The 2016 elections taught us to watch for attacks that undermine the legitimacy of elections


#1

Originally published at: http://boingboing.net/2017/06/19/legitimacy-attacks.html


#2

I thought it was a joke back in 16’, but it ain’t funny no more.


#3

It’s important to remember that Putin’s primary goal behind efforts like this is destroying confidence in Western liberal-democratic institutions. Anything else is a bonus for him.


#4

That doesn’t seem to be the meat of his second point. Felton points out in the quoted text that the idea of appearing to attack the legitimacy is both easier and just as effective.


#5

I heard he hates us for our freedoms.


#6

Historically thats not entirely untrue of the model of the Russian Strong Leader. There is a pretty consistent pattern of the state filtering information from the outside and deciding on what is true and good for the populace, etc and so on.


#7

Very true.

“Whoever, when the United States is at war, shall willfully make or convey false reports or false statements with intent to interfere with the operation or success of the military or naval forces of the United States, or to promote the success of its enemies, or shall willfully make or convey false reports or false statements, or say or do anything except by way of bona fide and not disloyal advice to an investor or investors, with intent to obstruct the sale by the United States of bonds or other securities of the United States or the making of loans by or to the United States, and whoever when the United States is at war, shall willfully cause or attempt to cause, or incite or attempt to incite, insubordination, disloyalty, mutiny, or refusal of duty, in the military or naval forces of the United States, or shall willfully obstruct or attempt to obstruct the recruiting or enlistment services of the United States, and whoever, when the United States is at war, shall willfully utter, print, write or publish any disloyal, profane, scurrilous, or abusive language about the form of government of the United States or the Constitution of the United States, or the military or naval forces of the United States, or the flag of the United States, or the uniform of the Army or Navy of the United States into contempt, scorn, contumely, or disrepute, or shall willfully utter, print, write, or publish any language intended to incite, provoke, or encourage resistance to the United States, or to promote the cause of its enemies, or shall willfully display the flag of any foreign enemy, or shall willfully by utterance, writing, printing, publication, or language spoken, urge, incite, or advocate any curtailment of production in this country of any thing or things, product or products, necessary or essential to the prosecution of the war in which the United States may be engaged, with intent by such curtailment to cripple or hinder the United States in the prosecution of war, and whoever shall willfully advocate, teach, defend, or suggest the doing of any of the acts or things in this section enumerated, and whoever shall by word or act support or favor the cause of any country with which the United States is at war or by word or act oppose the cause of the United States therein, shall be punished”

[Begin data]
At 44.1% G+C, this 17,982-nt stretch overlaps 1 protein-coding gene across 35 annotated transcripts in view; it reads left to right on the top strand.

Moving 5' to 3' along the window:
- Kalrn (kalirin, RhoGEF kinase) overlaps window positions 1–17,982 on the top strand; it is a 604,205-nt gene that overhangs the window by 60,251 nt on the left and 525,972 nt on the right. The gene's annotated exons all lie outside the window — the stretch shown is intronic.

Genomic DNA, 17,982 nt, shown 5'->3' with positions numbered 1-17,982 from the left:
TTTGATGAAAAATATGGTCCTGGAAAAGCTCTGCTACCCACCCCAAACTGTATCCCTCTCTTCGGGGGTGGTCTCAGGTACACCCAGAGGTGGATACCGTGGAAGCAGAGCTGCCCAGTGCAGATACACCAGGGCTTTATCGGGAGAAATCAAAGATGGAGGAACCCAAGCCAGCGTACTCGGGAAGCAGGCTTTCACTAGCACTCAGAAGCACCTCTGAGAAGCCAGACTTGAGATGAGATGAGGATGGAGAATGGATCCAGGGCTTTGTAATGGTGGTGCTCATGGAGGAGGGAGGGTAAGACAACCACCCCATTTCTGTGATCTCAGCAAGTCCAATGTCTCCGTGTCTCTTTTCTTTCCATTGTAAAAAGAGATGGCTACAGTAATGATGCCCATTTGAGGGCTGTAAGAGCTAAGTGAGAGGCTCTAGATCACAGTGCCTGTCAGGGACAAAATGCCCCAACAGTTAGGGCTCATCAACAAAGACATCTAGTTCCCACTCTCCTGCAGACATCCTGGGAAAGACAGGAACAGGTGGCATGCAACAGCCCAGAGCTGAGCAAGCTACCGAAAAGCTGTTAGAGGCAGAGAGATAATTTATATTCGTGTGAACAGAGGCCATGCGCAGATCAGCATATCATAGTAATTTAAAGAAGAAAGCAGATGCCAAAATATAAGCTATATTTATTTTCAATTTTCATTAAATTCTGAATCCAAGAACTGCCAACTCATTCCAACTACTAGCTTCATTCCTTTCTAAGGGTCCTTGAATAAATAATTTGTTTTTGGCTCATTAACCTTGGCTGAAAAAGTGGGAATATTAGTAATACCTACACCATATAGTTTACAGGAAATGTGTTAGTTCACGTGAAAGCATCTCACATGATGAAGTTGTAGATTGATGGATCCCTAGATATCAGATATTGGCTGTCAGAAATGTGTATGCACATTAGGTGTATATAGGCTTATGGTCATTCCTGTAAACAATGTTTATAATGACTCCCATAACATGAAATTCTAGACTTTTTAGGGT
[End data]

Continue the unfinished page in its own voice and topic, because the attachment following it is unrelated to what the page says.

and of course, for our UK friends -

“No person shall by word of mouth or in writing spread reports likely to cause disaffection or alarm among any of His Majesty’s forces or among the civilian population.”


#8

The bad news is, paper trails and other auditing means will NEVER be introduced into the system, because our fearless leaders see them as detrimental to their interests. You have to remember why electronic voting machines did not include better security and auditing right from the start - our own politicians want them to be hackable because they want to be the people doing the hacking. All elections in this country have always involved voting the graveyard and ballot box stuffing and other nefarious means of manipulating the counts. But those things were slow, hard to manage, had to be set up well in advance, and were expensive because they required a lot of people. When the first idea of electronic voting came along, the party leaders figured they had a much cheaper and more efficient means of jiggering the count. Now, instead of having to hire armies of bums and getting them cleaned up and bused to the voting booths, all the party leaders have to do is hire one hacker who is better than the one hired by the other party. The only thing new and different in the 2016 election is neither party anticipated the extent of interference from Russians and maybe others. But such short-sightedness is typical of a damn politician. No matter what comes out of any investigation, the voting machines will remain childs’ play for hackers because that is what the slime who control this country want. They’d rather have the damn Russians pick our President for us than take a chance on giving up being able to steal an election.